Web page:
junior mints
Mr. Salty Pretzels
Mrs. Grass Soup
strawberry soda, or grape
otter pops- specifically Little Orphan Orange
Fanny May mint meltaways
fun dip
big league chewing gum
grape or watermelon bubble gum
disco fries
hot tamales (the candy, not actual tamales)
7 layered bean dip
spinach artichoke dip, warm
thin mint girl scout cookies, made from real girl scouts
andes candies, but not candies shoes those are so 80's
orange soda
astro pops
mary janes
chocolate fondue with peaches
peach pie, warm
baked potato with the works
egg drop soup
thick chocolate shake
milk duds
almond kisses
peanut m&m's
colgate toothpaste


You'll Dance To Anything by Public Image Ltd.

Celebrity look-a-likes always liven up the day. Today I sat behind one at church. It was like a 2005 version of Johnny Rotton (Lydon). While primary children were singing in sweet harmony I kept expecting this guy to stand up and chant 'ANGER IS AN ENERGY'.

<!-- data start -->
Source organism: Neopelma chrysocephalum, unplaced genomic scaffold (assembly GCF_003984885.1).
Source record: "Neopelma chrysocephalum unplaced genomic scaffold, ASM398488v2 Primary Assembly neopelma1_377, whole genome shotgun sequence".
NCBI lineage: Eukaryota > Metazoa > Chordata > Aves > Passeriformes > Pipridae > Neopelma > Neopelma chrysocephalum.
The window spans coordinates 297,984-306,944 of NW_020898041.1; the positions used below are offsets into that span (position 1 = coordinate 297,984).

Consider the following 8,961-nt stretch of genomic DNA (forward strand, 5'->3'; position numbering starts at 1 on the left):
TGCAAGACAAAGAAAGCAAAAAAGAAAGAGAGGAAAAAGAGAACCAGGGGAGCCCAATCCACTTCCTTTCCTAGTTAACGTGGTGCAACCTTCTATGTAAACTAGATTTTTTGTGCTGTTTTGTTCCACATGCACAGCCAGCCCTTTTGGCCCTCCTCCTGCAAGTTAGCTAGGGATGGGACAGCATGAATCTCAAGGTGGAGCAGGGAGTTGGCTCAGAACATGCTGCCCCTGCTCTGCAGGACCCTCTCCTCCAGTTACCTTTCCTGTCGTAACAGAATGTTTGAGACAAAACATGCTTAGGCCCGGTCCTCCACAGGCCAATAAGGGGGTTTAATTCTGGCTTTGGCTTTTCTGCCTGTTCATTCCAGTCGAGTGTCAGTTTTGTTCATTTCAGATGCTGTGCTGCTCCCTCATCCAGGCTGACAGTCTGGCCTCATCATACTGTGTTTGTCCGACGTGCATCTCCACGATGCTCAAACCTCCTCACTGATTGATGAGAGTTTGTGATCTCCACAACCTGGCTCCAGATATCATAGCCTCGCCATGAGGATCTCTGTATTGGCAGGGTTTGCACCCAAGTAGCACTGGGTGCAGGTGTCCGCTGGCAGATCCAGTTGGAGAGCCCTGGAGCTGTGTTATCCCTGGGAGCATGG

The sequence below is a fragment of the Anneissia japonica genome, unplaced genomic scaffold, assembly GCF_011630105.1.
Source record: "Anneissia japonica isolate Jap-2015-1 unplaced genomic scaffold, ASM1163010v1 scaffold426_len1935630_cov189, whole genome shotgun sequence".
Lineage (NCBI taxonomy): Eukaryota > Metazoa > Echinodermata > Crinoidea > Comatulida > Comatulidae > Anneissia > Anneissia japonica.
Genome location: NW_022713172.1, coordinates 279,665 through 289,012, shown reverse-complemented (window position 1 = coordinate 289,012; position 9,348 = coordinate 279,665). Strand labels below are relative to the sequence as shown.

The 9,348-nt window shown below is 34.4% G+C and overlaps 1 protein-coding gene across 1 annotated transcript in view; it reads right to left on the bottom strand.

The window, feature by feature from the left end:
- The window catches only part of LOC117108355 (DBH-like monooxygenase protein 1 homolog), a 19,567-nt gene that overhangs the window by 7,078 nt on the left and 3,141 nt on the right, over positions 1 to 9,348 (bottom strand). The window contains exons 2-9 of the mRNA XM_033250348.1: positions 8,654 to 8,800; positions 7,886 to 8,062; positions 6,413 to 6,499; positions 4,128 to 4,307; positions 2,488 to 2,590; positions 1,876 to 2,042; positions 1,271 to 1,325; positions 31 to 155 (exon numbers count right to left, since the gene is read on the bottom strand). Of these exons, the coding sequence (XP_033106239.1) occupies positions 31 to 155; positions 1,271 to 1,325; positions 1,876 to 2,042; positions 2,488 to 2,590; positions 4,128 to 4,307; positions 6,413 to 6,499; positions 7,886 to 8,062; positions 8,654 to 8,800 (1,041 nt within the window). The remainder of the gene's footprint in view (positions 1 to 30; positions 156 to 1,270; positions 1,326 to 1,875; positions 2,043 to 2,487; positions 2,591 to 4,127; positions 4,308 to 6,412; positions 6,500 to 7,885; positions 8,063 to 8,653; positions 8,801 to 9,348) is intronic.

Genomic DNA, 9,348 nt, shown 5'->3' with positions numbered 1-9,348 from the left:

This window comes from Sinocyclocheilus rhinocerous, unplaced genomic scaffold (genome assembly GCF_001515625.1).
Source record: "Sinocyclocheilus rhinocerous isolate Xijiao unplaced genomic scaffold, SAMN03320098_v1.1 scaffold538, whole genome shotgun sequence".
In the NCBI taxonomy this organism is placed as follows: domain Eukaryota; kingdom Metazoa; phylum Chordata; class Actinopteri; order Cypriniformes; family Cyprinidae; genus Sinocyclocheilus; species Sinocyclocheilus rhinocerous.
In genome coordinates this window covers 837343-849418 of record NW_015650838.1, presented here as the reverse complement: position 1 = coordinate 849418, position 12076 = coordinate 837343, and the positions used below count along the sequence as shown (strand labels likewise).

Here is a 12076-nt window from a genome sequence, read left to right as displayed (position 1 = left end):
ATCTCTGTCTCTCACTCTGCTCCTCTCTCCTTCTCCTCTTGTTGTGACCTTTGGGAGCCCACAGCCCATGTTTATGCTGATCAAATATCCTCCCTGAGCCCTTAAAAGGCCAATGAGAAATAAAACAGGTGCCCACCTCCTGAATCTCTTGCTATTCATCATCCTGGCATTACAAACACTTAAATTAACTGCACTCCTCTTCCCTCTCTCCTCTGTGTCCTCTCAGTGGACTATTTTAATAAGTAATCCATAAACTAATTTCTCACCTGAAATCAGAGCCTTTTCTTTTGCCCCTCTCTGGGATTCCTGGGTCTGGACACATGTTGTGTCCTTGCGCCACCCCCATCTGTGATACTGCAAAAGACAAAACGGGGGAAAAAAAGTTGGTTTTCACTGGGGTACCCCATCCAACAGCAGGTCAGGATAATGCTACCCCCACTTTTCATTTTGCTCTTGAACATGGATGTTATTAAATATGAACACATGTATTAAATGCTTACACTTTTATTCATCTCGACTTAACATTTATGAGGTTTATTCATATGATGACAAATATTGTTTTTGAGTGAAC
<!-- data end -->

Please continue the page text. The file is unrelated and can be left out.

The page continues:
Talking Dirty

Last week I met up with some friends at the NY Botanical Gardens. Once we spotted the rose gardens we parked the strollers and let the kids roam freely. Zane wandered between pink and red rows of blooming, fragrant roses. He also ran through fresh cut grass and down pebbled paths; stumbling over his new shoes here and there. I winced at the fact that I put him in light colored khaki pants, but only for a moment.

I was in labor with Zane the summer of 2004 for 31 hours. During that time I contracted a fever and the decision was made prior to him entering this world that Zane would need to be monitored in the NICU immediately after birth and for days thereafter. With IV pumping into the littlest arm I have ever seen, routine blood work drawn from his heels and arm, I insisted an additional test be taken. This poor little 5-hour-old baby had to have more blood drawn to determine whether or not he was a carrier of the potentially terminal disease Spinal Muscular Atrophy (SMA). Fortunately, within two weeks we learned he did not have SMA. Unfortunately, someone special in our family does.

Cure for grass stains: equal parts liquid dishwashing detergent,
water, and vinegar

Cure for SMA: none

There are no words to describe the gratitude that came with his first grass stains on his trousers.